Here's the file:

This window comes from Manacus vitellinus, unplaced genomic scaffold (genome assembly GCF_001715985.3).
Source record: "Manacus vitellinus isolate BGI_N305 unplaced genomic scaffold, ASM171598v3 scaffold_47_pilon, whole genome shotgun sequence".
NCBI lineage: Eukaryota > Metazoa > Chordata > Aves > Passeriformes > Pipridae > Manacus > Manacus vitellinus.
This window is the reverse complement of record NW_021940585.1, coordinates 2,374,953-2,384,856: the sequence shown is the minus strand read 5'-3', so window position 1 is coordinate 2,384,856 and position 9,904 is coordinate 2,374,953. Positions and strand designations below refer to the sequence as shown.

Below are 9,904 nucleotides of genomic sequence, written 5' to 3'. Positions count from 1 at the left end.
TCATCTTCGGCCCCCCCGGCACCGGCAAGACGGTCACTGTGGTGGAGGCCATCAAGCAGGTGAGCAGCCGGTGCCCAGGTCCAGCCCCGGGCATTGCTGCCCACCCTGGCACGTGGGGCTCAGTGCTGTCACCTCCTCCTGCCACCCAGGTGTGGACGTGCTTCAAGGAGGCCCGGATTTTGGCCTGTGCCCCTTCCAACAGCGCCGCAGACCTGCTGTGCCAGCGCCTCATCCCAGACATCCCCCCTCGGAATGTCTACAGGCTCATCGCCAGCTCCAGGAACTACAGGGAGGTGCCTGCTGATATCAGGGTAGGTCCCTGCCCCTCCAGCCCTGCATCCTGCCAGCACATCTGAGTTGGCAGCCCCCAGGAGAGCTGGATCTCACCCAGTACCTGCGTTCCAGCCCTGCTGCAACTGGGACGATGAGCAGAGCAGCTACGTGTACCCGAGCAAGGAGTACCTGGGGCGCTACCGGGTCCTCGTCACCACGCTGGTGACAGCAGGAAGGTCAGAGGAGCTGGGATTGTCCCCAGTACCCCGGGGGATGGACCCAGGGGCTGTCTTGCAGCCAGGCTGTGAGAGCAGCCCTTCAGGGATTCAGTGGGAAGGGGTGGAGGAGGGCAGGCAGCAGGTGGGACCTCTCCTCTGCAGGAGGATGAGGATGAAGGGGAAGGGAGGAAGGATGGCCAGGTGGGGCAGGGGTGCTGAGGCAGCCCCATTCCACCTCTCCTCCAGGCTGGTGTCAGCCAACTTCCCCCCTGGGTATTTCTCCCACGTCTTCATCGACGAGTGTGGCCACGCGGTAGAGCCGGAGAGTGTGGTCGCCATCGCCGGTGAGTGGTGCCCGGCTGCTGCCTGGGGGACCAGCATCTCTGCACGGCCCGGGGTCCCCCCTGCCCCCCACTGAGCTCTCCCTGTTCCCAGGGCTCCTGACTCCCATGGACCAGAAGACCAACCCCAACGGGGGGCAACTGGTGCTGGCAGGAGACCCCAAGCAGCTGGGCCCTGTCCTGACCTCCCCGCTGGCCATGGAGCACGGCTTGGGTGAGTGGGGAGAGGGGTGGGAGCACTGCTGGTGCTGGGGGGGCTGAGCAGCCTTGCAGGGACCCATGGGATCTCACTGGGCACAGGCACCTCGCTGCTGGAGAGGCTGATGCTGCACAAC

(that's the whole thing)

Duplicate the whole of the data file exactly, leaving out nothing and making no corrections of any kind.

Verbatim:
This window comes from Manacus vitellinus, unplaced genomic scaffold (genome assembly GCF_001715985.3).
Source record: "Manacus vitellinus isolate BGI_N305 unplaced genomic scaffold, ASM171598v3 scaffold_47_pilon, whole genome shotgun sequence".
NCBI lineage: Eukaryota > Metazoa > Chordata > Aves > Passeriformes > Pipridae > Manacus > Manacus vitellinus.
This window is the reverse complement of record NW_021940585.1, coordinates 2,374,953-2,384,856: the sequence shown is the minus strand read 5'-3', so window position 1 is coordinate 2,384,856 and position 9,904 is coordinate 2,374,953. Positions and strand designations below refer to the sequence as shown.

Below are 9,904 nucleotides of genomic sequence, written 5' to 3'. Positions count from 1 at the left end.
TCATCTTCGGCCCCCCCGGCACCGGCAAGACGGTCACTGTGGTGGAGGCCATCAAGCAGGTGAGCAGCCGGTGCCCAGGTCCAGCCCCGGGCATTGCTGCCCACCCTGGCACGTGGGGCTCAGTGCTGTCACCTCCTCCTGCCACCCAGGTGTGGACGTGCTTCAAGGAGGCCCGGATTTTGGCCTGTGCCCCTTCCAACAGCGCCGCAGACCTGCTGTGCCAGCGCCTCATCCCAGACATCCCCCCTCGGAATGTCTACAGGCTCATCGCCAGCTCCAGGAACTACAGGGAGGTGCCTGCTGATATCAGGGTAGGTCCCTGCCCCTCCAGCCCTGCATCCTGCCAGCACATCTGAGTTGGCAGCCCCCAGGAGAGCTGGATCTCACCCAGTACCTGCGTTCCAGCCCTGCTGCAACTGGGACGATGAGCAGAGCAGCTACGTGTACCCGAGCAAGGAGTACCTGGGGCGCTACCGGGTCCTCGTCACCACGCTGGTGACAGCAGGAAGGTCAGAGGAGCTGGGATTGTCCCCAGTACCCCGGGGGATGGACCCAGGGGCTGTCTTGCAGCCAGGCTGTGAGAGCAGCCCTTCAGGGATTCAGTGGGAAGGGGTGGAGGAGGGCAGGCAGCAGGTGGGACCTCTCCTCTGCAGGAGGATGAGGATGAAGGGGAAGGGAGGAAGGATGGCCAGGTGGGGCAGGGGTGCTGAGGCAGCCCCATTCCACCTCTCCTCCAGGCTGGTGTCAGCCAACTTCCCCCCTGGGTATTTCTCCCACGTCTTCATCGACGAGTGTGGCCACGCGGTAGAGCCGGAGAGTGTGGTCGCCATCGCCGGTGAGTGGTGCCCGGCTGCTGCCTGGGGGACCAGCATCTCTGCACGGCCCGGGGTCCCCCCTGCCCCCCACTGAGCTCTCCCTGTTCCCAGGGCTCCTGACTCCCATGGACCAGAAGACCAACCCCAACGGGGGGCAACTGGTGCTGGCAGGAGACCCCAAGCAGCTGGGCCCTGTCCTGACCTCCCCGCTGGCCATGGAGCACGGCTTGGGTGAGTGGGGAGAGGGGTGGGAGCACTGCTGGTGCTGGGGGGGCTGAGCAGCCTTGCAGGGACCCATGGGATCTCACTGGGCACAGGCACCTCGCTGCTGGAGAGGCTGATGCTGCACAAC